Most cheese recipes will advise on the salinity of the brine that you are required to use to wash the cheese; this is also the same for when the recipe calls for immersion in brine water. The salinity is measured in percentages; however, as I often dry rub my cheeses with salt, I don't always work to exact measurements in my brine. However, for those of you who do, I will include a rough guide at the end of the article. Also, you need to know that some times I include a couple of dashes of malt vinegar in my mix.

When dressing the cheese, I use a variety of approaches dependant on the surface, for example, if the skin is delicate i.e. fresh goats cheese, I will use a strong paper towel sheet rather than cheese cloth which can damage the skin of the cheese, added to this, because of its nature you can change it often and can then throw it away. For stronger rind such as Reblochon, then I would use a small piece of cheese cloth or even a pastry brush. The use of a pastry brush is handy if you have been caught out by mould and it has become quite advanced, it helps remove and smooth the surface, it 'brings the cheese back'. (Figure 1, 2 and 3)

 

Washed Rind Cheeses Fig1

 

Washed Rind Cheeses Fig 2

 

Washed Rind Cheeses Fig 3

Fig 1 Fig 2 Fig 3

      

Because Washed Rind Cheeses have well developed and complex flavours it is often beneficial to ensure accompaniments to the cheese are simple. A fresh piece of crusty bread, fruits or nuts will suffice or perhaps pear chutney will also go down well. I find fuller flavoured cheeses, pair well with medium to full-bodied wines, a good rich white or fruity red, even a brown beer or a very good cider will also go well. These cheeses are typically very pungent in flavour, so as not to contaminate other foods it is best to store them in airtight containers, in the refrigerator. The cheese may be stored in its original wrapper or in waxed paper, but what ever you do, you will be lucky to not have what we (Jan and I) call "a French Fridge".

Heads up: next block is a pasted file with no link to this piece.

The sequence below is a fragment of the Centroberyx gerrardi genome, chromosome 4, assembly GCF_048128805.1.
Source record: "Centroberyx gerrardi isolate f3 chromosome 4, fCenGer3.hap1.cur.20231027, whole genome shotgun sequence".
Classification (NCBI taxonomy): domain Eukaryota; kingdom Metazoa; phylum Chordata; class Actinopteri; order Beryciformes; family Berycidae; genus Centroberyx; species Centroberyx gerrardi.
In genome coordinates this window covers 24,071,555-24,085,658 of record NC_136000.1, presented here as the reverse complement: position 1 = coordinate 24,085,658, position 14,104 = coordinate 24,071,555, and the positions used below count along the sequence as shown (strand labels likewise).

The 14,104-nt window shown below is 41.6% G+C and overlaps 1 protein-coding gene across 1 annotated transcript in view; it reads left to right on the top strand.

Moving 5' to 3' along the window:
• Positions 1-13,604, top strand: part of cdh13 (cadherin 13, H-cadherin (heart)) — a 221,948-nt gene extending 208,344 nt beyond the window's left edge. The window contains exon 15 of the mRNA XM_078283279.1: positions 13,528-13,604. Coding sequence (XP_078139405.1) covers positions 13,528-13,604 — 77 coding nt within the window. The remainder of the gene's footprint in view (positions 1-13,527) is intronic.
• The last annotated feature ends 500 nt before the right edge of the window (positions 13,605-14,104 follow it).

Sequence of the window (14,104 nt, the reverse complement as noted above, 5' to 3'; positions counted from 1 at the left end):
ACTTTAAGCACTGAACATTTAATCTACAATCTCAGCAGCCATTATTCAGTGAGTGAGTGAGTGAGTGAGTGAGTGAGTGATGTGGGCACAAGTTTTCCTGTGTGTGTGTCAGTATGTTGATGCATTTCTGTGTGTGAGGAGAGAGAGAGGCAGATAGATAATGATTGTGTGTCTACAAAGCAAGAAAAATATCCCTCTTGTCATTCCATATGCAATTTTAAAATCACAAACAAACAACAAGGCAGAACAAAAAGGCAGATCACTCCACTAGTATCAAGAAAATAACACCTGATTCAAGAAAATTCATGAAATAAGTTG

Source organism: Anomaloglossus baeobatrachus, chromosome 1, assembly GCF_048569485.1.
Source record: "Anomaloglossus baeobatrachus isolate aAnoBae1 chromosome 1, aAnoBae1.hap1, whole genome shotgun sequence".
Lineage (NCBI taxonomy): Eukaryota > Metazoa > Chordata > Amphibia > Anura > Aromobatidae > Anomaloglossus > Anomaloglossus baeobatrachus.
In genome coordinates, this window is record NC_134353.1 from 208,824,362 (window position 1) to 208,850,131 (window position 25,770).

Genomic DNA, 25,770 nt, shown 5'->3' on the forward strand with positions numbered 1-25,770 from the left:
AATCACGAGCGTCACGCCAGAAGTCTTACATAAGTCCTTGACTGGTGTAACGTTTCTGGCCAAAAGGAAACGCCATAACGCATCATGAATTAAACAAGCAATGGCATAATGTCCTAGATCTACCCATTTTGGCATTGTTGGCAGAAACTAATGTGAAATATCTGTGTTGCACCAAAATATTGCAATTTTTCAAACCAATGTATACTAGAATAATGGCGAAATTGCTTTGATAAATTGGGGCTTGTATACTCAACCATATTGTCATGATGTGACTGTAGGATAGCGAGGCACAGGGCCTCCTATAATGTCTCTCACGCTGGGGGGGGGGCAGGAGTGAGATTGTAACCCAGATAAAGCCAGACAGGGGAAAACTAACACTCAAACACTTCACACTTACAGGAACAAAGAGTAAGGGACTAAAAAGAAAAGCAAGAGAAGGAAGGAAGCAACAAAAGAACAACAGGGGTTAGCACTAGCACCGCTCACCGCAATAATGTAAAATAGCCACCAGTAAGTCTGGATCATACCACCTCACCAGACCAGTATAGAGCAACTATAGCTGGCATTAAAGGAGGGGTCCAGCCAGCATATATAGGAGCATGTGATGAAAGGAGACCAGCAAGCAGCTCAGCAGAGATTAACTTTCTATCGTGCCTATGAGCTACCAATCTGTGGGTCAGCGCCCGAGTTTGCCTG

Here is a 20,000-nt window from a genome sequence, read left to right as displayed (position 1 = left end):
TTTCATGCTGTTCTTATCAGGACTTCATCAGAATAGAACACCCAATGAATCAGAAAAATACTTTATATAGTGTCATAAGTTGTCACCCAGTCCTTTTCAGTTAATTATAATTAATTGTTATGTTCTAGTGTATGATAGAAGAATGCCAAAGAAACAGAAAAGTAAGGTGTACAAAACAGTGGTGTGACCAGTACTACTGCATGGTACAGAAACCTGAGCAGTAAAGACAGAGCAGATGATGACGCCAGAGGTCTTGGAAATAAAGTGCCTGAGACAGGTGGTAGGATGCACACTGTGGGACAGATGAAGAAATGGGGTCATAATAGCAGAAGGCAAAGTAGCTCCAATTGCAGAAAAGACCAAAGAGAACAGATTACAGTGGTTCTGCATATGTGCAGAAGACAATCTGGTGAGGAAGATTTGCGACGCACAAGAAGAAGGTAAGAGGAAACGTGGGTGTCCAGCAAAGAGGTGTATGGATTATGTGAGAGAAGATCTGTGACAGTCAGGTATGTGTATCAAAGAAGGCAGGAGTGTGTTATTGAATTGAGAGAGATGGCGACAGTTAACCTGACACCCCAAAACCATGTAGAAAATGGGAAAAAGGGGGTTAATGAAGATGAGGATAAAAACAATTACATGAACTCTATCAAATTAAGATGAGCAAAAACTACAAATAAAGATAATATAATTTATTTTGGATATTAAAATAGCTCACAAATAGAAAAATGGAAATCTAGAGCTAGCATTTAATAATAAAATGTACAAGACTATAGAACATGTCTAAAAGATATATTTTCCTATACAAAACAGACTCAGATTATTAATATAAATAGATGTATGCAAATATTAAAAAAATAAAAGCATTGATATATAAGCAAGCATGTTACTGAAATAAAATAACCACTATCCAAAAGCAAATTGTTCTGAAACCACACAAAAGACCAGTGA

Finally, as a warning, be careful where you store these cheeses in your 'cave' or ripening box; keep them away from your other maturing cheeses because, as they mature, the bacteria will jump across to the other cheeses at the blink of an eye.

 

Saline Chart: Percentages.

Simple Brine, this is 2% salinity which is the usual percentage used for Washed Rind Cheese; made by cooling adding 1½ teaspoons to a cup of boiled water which has been cooled to 55%.

Light Brine, this is 10% salinity, 12 ounces of salt to 1 gallon of water. Can be used to rest Mozzarella in or to impart a light flavour.

Medium Brine, this is 15% solution, 19 ounces of salt to 1 gallon of water. A pickling brine, it can be used to rest cheeses in, such as Halloumi or Feta can be placed in after being in a saturated Brine.

Medium –Heavy Brine, 20% solution, 26 ounces of salt to 1 gallon of water. Used to preserve cheese or add flavour.

Near-Saturated, 22% salinity, 28 ounces of salt to 1 gallon of water, this is used to firm up hard and washed rind cheese, draw out water and start rind development.

Saturated Brine, 25% Salinity, 32 ounces of salt to 1 gallon of water, used to firm up cheese, draw out moisture through osmosis.

(Mary Karlin 2011)